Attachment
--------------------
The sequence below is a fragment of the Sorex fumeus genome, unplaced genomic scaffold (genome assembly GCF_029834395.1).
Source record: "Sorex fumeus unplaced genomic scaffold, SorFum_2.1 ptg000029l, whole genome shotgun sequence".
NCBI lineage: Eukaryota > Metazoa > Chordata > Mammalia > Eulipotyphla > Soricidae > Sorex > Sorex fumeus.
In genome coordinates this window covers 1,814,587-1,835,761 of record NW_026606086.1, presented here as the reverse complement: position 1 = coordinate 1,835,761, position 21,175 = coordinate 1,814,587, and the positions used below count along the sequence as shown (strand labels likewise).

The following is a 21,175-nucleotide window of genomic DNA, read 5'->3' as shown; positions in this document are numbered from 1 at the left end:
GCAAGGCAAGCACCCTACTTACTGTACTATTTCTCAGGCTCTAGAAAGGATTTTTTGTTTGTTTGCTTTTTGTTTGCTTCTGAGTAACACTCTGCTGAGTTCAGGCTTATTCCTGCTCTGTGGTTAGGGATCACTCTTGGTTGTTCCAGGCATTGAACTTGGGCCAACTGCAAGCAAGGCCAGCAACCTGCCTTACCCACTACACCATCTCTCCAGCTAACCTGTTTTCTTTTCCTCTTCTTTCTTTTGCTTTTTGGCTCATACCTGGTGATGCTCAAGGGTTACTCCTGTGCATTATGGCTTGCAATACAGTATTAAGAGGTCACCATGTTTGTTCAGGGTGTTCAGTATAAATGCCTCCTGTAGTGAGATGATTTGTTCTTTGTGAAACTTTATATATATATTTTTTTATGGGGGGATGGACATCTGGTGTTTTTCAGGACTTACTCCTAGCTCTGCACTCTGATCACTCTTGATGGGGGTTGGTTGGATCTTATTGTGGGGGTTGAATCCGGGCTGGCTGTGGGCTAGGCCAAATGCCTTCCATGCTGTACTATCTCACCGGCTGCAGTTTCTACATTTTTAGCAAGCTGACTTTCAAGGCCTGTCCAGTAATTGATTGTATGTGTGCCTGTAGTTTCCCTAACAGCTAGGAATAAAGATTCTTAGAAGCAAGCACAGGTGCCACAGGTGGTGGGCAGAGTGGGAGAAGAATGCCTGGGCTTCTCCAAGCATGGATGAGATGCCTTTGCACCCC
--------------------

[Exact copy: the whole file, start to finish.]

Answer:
The sequence below is a fragment of the Sorex fumeus genome, unplaced genomic scaffold (genome assembly GCF_029834395.1).
Source record: "Sorex fumeus unplaced genomic scaffold, SorFum_2.1 ptg000029l, whole genome shotgun sequence".
NCBI lineage: Eukaryota > Metazoa > Chordata > Mammalia > Eulipotyphla > Soricidae > Sorex > Sorex fumeus.
In genome coordinates this window covers 1,814,587-1,835,761 of record NW_026606086.1, presented here as the reverse complement: position 1 = coordinate 1,835,761, position 21,175 = coordinate 1,814,587, and the positions used below count along the sequence as shown (strand labels likewise).

The following is a 21,175-nucleotide window of genomic DNA, read 5'->3' as shown; positions in this document are numbered from 1 at the left end:
GCAAGGCAAGCACCCTACTTACTGTACTATTTCTCAGGCTCTAGAAAGGATTTTTTGTTTGTTTGCTTTTTGTTTGCTTCTGAGTAACACTCTGCTGAGTTCAGGCTTATTCCTGCTCTGTGGTTAGGGATCACTCTTGGTTGTTCCAGGCATTGAACTTGGGCCAACTGCAAGCAAGGCCAGCAACCTGCCTTACCCACTACACCATCTCTCCAGCTAACCTGTTTTCTTTTCCTCTTCTTTCTTTTGCTTTTTGGCTCATACCTGGTGATGCTCAAGGGTTACTCCTGTGCATTATGGCTTGCAATACAGTATTAAGAGGTCACCATGTTTGTTCAGGGTGTTCAGTATAAATGCCTCCTGTAGTGAGATGATTTGTTCTTTGTGAAACTTTATATATATATTTTTTTATGGGGGGATGGACATCTGGTGTTTTTCAGGACTTACTCCTAGCTCTGCACTCTGATCACTCTTGATGGGGGTTGGTTGGATCTTATTGTGGGGGTTGAATCCGGGCTGGCTGTGGGCTAGGCCAAATGCCTTCCATGCTGTACTATCTCACCGGCTGCAGTTTCTACATTTTTAGCAAGCTGACTTTCAAGGCCTGTCCAGTAATTGATTGTATGTGTGCCTGTAGTTTCCCTAACAGCTAGGAATAAAGATTCTTAGAAGCAAGCACAGGTGCCACAGGTGGTGGGCAGAGTGGGAGAAGAATGCCTGGGCTTCTCCAAGCATGGATGAGATGCCTTTGCACCCC